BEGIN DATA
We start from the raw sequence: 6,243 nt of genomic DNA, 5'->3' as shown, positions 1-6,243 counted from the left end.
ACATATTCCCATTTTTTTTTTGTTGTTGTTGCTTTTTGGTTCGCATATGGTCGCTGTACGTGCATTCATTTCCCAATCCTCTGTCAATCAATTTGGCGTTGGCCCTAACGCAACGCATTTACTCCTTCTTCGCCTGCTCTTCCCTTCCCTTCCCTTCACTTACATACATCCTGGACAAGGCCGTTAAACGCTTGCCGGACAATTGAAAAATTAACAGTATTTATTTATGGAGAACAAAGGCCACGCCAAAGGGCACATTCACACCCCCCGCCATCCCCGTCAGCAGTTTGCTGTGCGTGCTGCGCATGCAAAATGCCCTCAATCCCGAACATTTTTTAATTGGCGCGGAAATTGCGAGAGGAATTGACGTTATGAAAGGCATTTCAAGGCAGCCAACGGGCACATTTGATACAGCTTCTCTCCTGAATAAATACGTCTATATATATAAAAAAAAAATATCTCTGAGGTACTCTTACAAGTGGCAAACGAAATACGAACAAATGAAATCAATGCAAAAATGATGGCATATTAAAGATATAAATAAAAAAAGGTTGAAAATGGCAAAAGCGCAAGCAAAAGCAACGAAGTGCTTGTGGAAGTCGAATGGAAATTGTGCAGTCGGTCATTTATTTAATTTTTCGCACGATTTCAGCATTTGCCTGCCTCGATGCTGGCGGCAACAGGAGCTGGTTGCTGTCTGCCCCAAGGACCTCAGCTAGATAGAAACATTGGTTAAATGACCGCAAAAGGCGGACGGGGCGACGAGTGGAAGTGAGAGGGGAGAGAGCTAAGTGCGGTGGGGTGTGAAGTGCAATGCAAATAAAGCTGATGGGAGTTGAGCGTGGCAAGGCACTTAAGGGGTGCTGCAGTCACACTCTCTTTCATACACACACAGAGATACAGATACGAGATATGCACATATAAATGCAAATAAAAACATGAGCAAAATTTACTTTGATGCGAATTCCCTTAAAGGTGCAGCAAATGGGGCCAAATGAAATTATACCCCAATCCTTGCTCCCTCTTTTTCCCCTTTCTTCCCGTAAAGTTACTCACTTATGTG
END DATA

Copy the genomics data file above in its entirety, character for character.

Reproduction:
We start from the raw sequence: 6,243 nt of genomic DNA, 5'->3' as shown, positions 1-6,243 counted from the left end.
ACATATTCCCATTTTTTTTTTGTTGTTGTTGCTTTTTGGTTCGCATATGGTCGCTGTACGTGCATTCATTTCCCAATCCTCTGTCAATCAATTTGGCGTTGGCCCTAACGCAACGCATTTACTCCTTCTTCGCCTGCTCTTCCCTTCCCTTCCCTTCACTTACATACATCCTGGACAAGGCCGTTAAACGCTTGCCGGACAATTGAAAAATTAACAGTATTTATTTATGGAGAACAAAGGCCACGCCAAAGGGCACATTCACACCCCCCGCCATCCCCGTCAGCAGTTTGCTGTGCGTGCTGCGCATGCAAAATGCCCTCAATCCCGAACATTTTTTAATTGGCGCGGAAATTGCGAGAGGAATTGACGTTATGAAAGGCATTTCAAGGCAGCCAACGGGCACATTTGATACAGCTTCTCTCCTGAATAAATACGTCTATATATATAAAAAAAAAATATCTCTGAGGTACTCTTACAAGTGGCAAACGAAATACGAACAAATGAAATCAATGCAAAAATGATGGCATATTAAAGATATAAATAAAAAAAGGTTGAAAATGGCAAAAGCGCAAGCAAAAGCAACGAAGTGCTTGTGGAAGTCGAATGGAAATTGTGCAGTCGGTCATTTATTTAATTTTTCGCACGATTTCAGCATTTGCCTGCCTCGATGCTGGCGGCAACAGGAGCTGGTTGCTGTCTGCCCCAAGGACCTCAGCTAGATAGAAACATTGGTTAAATGACCGCAAAAGGCGGACGGGGCGACGAGTGGAAGTGAGAGGGGAGAGAGCTAAGTGCGGTGGGGTGTGAAGTGCAATGCAAATAAAGCTGATGGGAGTTGAGCGTGGCAAGGCACTTAAGGGGTGCTGCAGTCACACTCTCTTTCATACACACACAGAGATACAGATACGAGATATGCACATATAAATGCAAATAAAAACATGAGCAAAATTTACTTTGATGCGAATTCCCTTAAAGGTGCAGCAAATGGGGCCAAATGAAATTATACCCCAATCCTTGCTCCCTCTTTTTCCCCTTTCTTCCCGTAAAGTTACTCACTTATGTG